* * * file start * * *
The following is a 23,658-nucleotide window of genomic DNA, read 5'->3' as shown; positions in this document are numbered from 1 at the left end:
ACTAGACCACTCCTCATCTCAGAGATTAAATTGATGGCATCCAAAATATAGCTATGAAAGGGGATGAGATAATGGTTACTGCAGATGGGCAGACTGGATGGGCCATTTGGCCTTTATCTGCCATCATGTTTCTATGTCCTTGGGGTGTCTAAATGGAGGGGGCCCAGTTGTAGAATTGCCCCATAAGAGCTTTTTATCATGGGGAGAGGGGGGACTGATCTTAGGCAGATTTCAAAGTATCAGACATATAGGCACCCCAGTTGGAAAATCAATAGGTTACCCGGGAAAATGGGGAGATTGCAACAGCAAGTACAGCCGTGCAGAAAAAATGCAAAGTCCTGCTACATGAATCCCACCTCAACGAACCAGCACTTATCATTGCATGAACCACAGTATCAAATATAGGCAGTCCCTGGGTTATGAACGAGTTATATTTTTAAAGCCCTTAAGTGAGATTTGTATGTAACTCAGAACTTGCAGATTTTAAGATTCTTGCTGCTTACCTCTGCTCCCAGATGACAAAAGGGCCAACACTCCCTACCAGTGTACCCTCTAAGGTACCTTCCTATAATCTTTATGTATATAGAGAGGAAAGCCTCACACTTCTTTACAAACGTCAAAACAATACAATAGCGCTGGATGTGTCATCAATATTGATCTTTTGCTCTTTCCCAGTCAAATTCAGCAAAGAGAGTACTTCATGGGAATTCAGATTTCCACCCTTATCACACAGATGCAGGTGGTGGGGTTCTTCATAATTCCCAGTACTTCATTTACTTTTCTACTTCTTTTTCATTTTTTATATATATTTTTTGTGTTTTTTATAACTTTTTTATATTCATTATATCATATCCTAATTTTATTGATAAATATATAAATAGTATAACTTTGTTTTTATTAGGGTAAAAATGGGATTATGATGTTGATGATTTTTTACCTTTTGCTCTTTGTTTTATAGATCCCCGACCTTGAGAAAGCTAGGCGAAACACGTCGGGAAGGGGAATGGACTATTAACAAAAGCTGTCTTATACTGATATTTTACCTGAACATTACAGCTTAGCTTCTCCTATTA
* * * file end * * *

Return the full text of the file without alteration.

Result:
The following is a 23,658-nucleotide window of genomic DNA, read 5'->3' as shown; positions in this document are numbered from 1 at the left end:
ACTAGACCACTCCTCATCTCAGAGATTAAATTGATGGCATCCAAAATATAGCTATGAAAGGGGATGAGATAATGGTTACTGCAGATGGGCAGACTGGATGGGCCATTTGGCCTTTATCTGCCATCATGTTTCTATGTCCTTGGGGTGTCTAAATGGAGGGGGCCCAGTTGTAGAATTGCCCCATAAGAGCTTTTTATCATGGGGAGAGGGGGGACTGATCTTAGGCAGATTTCAAAGTATCAGACATATAGGCACCCCAGTTGGAAAATCAATAGGTTACCCGGGAAAATGGGGAGATTGCAACAGCAAGTACAGCCGTGCAGAAAAAATGCAAAGTCCTGCTACATGAATCCCACCTCAACGAACCAGCACTTATCATTGCATGAACCACAGTATCAAATATAGGCAGTCCCTGGGTTATGAACGAGTTATATTTTTAAAGCCCTTAAGTGAGATTTGTATGTAACTCAGAACTTGCAGATTTTAAGATTCTTGCTGCTTACCTCTGCTCCCAGATGACAAAAGGGCCAACACTCCCTACCAGTGTACCCTCTAAGGTACCTTCCTATAATCTTTATGTATATAGAGAGGAAAGCCTCACACTTCTTTACAAACGTCAAAACAATACAATAGCGCTGGATGTGTCATCAATATTGATCTTTTGCTCTTTCCCAGTCAAATTCAGCAAAGAGAGTACTTCATGGGAATTCAGATTTCCACCCTTATCACACAGATGCAGGTGGTGGGGTTCTTCATAATTCCCAGTACTTCATTTACTTTTCTACTTCTTTTTCATTTTTTATATATATTTTTTGTGTTTTTTATAACTTTTTTATATTCATTATATCATATCCTAATTTTATTGATAAATATATAAATAGTATAACTTTGTTTTTATTAGGGTAAAAATGGGATTATGATGTTGATGATTTTTTACCTTTTGCTCTTTGTTTTATAGATCCCCGACCTTGAGAAAGCTAGGCGAAACACGTCGGGAAGGGGAATGGACTATTAACAAAAGCTGTCTTATACTGATATTTTACCTGAACATTACAGCTTAGCTTCTCCTATTA